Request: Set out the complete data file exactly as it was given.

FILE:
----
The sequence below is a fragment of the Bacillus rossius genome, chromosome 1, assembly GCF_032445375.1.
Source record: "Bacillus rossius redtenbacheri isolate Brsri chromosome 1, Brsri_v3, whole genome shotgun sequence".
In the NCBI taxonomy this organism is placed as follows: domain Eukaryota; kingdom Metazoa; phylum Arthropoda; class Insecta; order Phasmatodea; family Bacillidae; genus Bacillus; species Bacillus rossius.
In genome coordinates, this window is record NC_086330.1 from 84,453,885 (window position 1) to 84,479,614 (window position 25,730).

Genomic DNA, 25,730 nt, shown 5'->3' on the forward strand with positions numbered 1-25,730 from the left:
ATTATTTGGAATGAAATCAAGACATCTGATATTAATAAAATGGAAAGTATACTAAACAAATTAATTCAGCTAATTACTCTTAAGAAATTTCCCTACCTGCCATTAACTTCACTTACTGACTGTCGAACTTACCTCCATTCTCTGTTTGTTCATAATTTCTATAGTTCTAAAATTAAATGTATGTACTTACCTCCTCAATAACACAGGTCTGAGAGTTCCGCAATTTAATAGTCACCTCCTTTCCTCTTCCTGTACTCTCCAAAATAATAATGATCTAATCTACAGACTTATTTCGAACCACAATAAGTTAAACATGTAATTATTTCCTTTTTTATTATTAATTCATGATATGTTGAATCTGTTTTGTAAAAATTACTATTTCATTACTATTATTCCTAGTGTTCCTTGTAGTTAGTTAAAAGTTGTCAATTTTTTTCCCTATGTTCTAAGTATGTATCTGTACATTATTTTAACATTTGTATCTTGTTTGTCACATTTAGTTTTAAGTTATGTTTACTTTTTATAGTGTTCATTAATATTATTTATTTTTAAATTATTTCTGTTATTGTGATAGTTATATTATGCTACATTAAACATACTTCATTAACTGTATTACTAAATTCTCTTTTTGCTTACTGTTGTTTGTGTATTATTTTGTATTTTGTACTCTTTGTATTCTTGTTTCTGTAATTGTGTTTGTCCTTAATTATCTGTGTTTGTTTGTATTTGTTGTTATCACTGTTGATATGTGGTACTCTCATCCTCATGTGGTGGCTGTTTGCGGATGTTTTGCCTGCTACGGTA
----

The sequence below is a fragment of the Bacillus rossius genome, chromosome 1, assembly GCF_032445375.1.
Source record: "Bacillus rossius redtenbacheri isolate Brsri chromosome 1, Brsri_v3, whole genome shotgun sequence".
In the NCBI taxonomy this organism is placed as follows: domain Eukaryota; kingdom Metazoa; phylum Arthropoda; class Insecta; order Phasmatodea; family Bacillidae; genus Bacillus; species Bacillus rossius.
In genome coordinates, this window is record NC_086330.1 from 84,453,885 (window position 1) to 84,479,614 (window position 25,730).

Genomic DNA, 25,730 nt, shown 5'->3' on the forward strand with positions numbered 1-25,730 from the left:
ATTATTTGGAATGAAATCAAGACATCTGATATTAATAAAATGGAAAGTATACTAAACAAATTAATTCAGCTAATTACTCTTAAGAAATTTCCCTACCTGCCATTAACTTCACTTACTGACTGTCGAACTTACCTCCATTCTCTGTTTGTTCATAATTTCTATAGTTCTAAAATTAAATGTATGTACTTACCTCCTCAATAACACAGGTCTGAGAGTTCCGCAATTTAATAGTCACCTCCTTTCCTCTTCCTGTACTCTCCAAAATAATAATGATCTAATCTACAGACTTATTTCGAACCACAATAAGTTAAACATGTAATTATTTCCTTTTTTATTATTAATTCATGATATGTTGAATCTGTTTTGTAAAAATTACTATTTCATTACTATTATTCCTAGTGTTCCTTGTAGTTAGTTAAAAGTTGTCAATTTTTTTCCCTATGTTCTAAGTATGTATCTGTACATTATTTTAACATTTGTATCTTGTTTGTCACATTTAGTTTTAAGTTATGTTTACTTTTTATAGTGTTCATTAATATTATTTATTTTTAAATTATTTCTGTTATTGTGATAGTTATATTATGCTACATTAAACATACTTCATTAACTGTATTACTAAATTCTCTTTTTGCTTACTGTTGTTTGTGTATTATTTTGTATTTTGTACTCTTTGTATTCTTGTTTCTGTAATTGTGTTTGTCCTTAATTATCTGTGTTTGTTTGTATTTGTTGTTATCACTGTTGATATGTGGTACTCTCATCCTCATGTGGTGGCTGTTTGCGGATGTTTTGCCTGCTACGGTA